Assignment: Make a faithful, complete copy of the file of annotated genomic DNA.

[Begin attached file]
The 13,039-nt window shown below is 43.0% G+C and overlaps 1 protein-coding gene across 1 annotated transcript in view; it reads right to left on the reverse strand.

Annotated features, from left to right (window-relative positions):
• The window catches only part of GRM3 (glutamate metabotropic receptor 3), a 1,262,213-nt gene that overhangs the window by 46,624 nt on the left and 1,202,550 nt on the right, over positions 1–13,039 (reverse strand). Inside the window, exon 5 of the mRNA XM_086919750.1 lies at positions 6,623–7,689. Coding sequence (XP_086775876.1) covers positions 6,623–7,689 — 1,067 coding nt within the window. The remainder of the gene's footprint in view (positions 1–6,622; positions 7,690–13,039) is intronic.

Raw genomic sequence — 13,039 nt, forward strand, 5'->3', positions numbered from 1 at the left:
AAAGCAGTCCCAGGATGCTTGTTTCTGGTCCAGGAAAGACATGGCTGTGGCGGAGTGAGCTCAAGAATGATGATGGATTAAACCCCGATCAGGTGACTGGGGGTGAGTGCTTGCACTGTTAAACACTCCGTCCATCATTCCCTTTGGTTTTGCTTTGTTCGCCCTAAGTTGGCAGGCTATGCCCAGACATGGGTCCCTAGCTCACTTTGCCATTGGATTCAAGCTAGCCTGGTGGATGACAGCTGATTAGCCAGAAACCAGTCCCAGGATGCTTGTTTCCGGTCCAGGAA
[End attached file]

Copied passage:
The 13,039-nt window shown below is 43.0% G+C and overlaps 1 protein-coding gene across 1 annotated transcript in view; it reads right to left on the reverse strand.

Annotated features, from left to right (window-relative positions):
• The window catches only part of GRM3 (glutamate metabotropic receptor 3), a 1,262,213-nt gene that overhangs the window by 46,624 nt on the left and 1,202,550 nt on the right, over positions 1–13,039 (reverse strand). Inside the window, exon 5 of the mRNA XM_086919750.1 lies at positions 6,623–7,689. Coding sequence (XP_086775876.1) covers positions 6,623–7,689 — 1,067 coding nt within the window. The remainder of the gene's footprint in view (positions 1–6,622; positions 7,690–13,039) is intronic.

Raw genomic sequence — 13,039 nt, forward strand, 5'->3', positions numbered from 1 at the left:
AAAGCAGTCCCAGGATGCTTGTTTCTGGTCCAGGAAAGACATGGCTGTGGCGGAGTGAGCTCAAGAATGATGATGGATTAAACCCCGATCAGGTGACTGGGGGTGAGTGCTTGCACTGTTAAACACTCCGTCCATCATTCCCTTTGGTTTTGCTTTGTTCGCCCTAAGTTGGCAGGCTATGCCCAGACATGGGTCCCTAGCTCACTTTGCCATTGGATTCAAGCTAGCCTGGTGGATGACAGCTGATTAGCCAGAAACCAGTCCCAGGATGCTTGTTTCCGGTCCAGGAA